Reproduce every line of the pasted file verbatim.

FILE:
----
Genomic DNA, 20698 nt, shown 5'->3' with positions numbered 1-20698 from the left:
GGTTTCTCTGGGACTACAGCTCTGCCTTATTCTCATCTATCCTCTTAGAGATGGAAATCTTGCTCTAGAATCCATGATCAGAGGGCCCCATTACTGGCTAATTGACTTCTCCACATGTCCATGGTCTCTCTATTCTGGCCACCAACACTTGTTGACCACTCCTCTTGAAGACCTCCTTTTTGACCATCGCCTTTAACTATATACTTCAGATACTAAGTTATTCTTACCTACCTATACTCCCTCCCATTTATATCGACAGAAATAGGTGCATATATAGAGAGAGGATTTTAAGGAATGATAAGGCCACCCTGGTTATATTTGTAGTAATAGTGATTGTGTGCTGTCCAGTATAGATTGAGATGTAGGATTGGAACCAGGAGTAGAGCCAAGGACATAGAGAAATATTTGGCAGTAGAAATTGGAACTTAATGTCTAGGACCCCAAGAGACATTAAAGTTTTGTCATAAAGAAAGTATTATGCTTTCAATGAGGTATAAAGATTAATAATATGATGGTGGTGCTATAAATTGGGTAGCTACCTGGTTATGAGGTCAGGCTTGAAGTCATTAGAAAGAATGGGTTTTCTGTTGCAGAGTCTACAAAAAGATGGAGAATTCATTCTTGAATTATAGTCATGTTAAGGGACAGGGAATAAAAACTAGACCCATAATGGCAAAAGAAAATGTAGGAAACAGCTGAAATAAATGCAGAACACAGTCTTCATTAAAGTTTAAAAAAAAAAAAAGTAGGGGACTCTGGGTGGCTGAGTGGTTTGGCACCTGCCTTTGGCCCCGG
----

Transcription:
Genomic DNA, 20698 nt, shown 5'->3' with positions numbered 1-20698 from the left:
GGTTTCTCTGGGACTACAGCTCTGCCTTATTCTCATCTATCCTCTTAGAGATGGAAATCTTGCTCTAGAATCCATGATCAGAGGGCCCCATTACTGGCTAATTGACTTCTCCACATGTCCATGGTCTCTCTATTCTGGCCACCAACACTTGTTGACCACTCCTCTTGAAGACCTCCTTTTTGACCATCGCCTTTAACTATATACTTCAGATACTAAGTTATTCTTACCTACCTATACTCCCTCCCATTTATATCGACAGAAATAGGTGCATATATAGAGAGAGGATTTTAAGGAATGATAAGGCCACCCTGGTTATATTTGTAGTAATAGTGATTGTGTGCTGTCCAGTATAGATTGAGATGTAGGATTGGAACCAGGAGTAGAGCCAAGGACATAGAGAAATATTTGGCAGTAGAAATTGGAACTTAATGTCTAGGACCCCAAGAGACATTAAAGTTTTGTCATAAAGAAAGTATTATGCTTTCAATGAGGTATAAAGATTAATAATATGATGGTGGTGCTATAAATTGGGTAGCTACCTGGTTATGAGGTCAGGCTTGAAGTCATTAGAAAGAATGGGTTTTCTGTTGCAGAGTCTACAAAAAGATGGAGAATTCATTCTTGAATTATAGTCATGTTAAGGGACAGGGAATAAAAACTAGACCCATAATGGCAAAAGAAAATGTAGGAAACAGCTGAAATAAATGCAGAACACAGTCTTCATTAAAGTTTAAAAAAAAAAAAAGTAGGGGACTCTGGGTGGCTGAGTGGTTTGGCACCTGCCTTTGGCCCCGG